The political Italian landscape today consists of the majority of the Parliament working to affirm a “limited” vision of democracy. Minister Giancarlo Giorgetti freely talks of a semi-presidential Republic, with clear intent to attack the Constitution and its progressive stance. Report, a well-known and respected investigative TV show that has been airing since 1997, is blamed for its work and for having the courage, to tell the truth. One of the most prominent Italian journalists, Paolo Mieli, openly writes that we do not need elections.
Are these actions related in any way to language rights and the initiative promoted by a group of parents in Sardinia? We think that there is a connection.
On one hand, there are those supporting a “limited” vision of democracy, they say that democracy is a simulacrum, but that the real power resides elsewhere, not within the Parliament. According to them, to guarantee stability, it’d be ok to ‘limit’ the reach of democracy.
On the other hand, those with a large and inclusive vision of democracy, in which the “government of the people” is ever-present: in the workplace (democracy in the factories), as well as in the places where people acquire knowledge, inside the education system. And here is where language rights find a place.
Language is the most important intangible infrastructure in every society. It shapes and creates reality. Each language is unique, and as such, can only be translated to a certain degree.
In Italy, although protected by Article 6 of the Constitution, language rights are largely neglected and enforced only in a very few instances, and only because protected by international treaties. Apart from that, they do not exist.
The democracy we envision is rich, plurilingual and fearless. In Italy, democracy is weak, contradictory, fearful and, as such, it makes Italy a centralist and backward state. A little bit like France and, to a certain extent, like Spain.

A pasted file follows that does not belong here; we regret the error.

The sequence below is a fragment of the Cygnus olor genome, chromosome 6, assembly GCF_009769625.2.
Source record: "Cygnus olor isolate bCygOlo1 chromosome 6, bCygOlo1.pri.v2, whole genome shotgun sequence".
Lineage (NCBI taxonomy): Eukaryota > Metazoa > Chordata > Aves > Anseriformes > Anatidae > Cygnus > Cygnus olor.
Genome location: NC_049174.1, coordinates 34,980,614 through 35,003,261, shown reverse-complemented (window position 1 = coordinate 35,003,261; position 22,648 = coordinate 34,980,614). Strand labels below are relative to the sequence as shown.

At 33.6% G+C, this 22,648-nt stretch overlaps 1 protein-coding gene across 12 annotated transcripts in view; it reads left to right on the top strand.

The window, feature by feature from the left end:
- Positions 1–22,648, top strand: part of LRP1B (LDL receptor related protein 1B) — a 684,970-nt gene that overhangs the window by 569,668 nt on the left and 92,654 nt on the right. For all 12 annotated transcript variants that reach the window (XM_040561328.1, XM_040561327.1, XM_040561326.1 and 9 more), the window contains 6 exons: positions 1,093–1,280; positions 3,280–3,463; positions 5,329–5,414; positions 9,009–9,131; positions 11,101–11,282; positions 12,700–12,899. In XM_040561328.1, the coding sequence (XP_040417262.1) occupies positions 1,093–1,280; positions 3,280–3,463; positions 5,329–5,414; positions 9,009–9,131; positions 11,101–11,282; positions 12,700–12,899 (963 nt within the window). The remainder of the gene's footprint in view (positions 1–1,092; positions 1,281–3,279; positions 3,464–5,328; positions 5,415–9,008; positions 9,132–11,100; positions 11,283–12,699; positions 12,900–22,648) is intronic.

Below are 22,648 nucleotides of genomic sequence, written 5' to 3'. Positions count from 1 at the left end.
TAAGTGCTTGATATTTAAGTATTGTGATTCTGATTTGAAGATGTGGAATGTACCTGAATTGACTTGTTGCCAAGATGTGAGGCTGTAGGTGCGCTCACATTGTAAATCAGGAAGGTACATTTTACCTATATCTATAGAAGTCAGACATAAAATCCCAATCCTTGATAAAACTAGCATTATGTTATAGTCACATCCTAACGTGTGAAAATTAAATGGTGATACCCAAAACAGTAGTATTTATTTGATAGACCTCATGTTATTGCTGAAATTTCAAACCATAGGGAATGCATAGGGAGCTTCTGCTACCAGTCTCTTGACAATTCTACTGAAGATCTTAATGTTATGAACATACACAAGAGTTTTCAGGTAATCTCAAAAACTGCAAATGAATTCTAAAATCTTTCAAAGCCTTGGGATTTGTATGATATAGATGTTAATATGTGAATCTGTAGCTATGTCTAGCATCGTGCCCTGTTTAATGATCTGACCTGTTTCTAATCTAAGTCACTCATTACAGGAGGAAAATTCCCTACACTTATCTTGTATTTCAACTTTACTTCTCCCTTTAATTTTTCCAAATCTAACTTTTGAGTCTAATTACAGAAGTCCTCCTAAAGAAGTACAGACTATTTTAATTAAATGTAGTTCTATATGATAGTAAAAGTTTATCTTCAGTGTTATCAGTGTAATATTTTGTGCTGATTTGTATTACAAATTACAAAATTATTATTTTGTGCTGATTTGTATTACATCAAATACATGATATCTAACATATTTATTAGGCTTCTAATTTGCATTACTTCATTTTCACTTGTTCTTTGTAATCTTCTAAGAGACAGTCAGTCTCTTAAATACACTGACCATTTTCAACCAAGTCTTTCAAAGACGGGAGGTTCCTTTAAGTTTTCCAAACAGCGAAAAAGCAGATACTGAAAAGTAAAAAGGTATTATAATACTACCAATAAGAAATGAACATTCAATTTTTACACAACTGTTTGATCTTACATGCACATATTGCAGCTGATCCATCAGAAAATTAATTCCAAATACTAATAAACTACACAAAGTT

We don’t want to live in a mono-lingual world: it would be a sad, dull world. If we accept this when talking about the predominancy of English compared to other national languages, this should also apply when talking about the predominancy of Italian when talking about Sardinian.
Sardinian is a Romance language, consisting of dozens of thousands of lemmas. It is a language intrinsically connected to the place in which it was created. We believe that it is our parental and human right to raise our children in a free, democratic, multilingual world.
Studies everywhere show how languages described as ‘territorial’, that is, any language that is not nationally recognised by a state, are endangered. And if this is true in very combative realities like in Catalunya, in Sardinia the situation is grim.
The solution we suggest is that of immersive schools: using the local language for everyday activities and as an educational tool. In this model, the national language would be improved, indirectly, through exposure to the environment, on TV and other media.
This model, as impossible to apply as it might appear in Italy, is already a well functioning system in places like Corsica, Catalunya, Basque Country, Britanny, Wales, paisos catalanos, just to name a few. International studies confirm that pupils who attend immersive schools have the same knowledge of the state language as the children who do not.
In Sardinia, a small group of parents are getting organised. We want that our children have the right to learn and study Sardinian. For now, the experiment extends only to the immersive school within one kindergarten in Cagliari but we want to extend and expand it to more schools in Sardinia. But to break through the wall of mistrust and indifference, we need local and international support. For our children’s right to a future of freedom, in a multilingual world.
*Thanks to Cristina Marras and Adria Martì for the revision of the article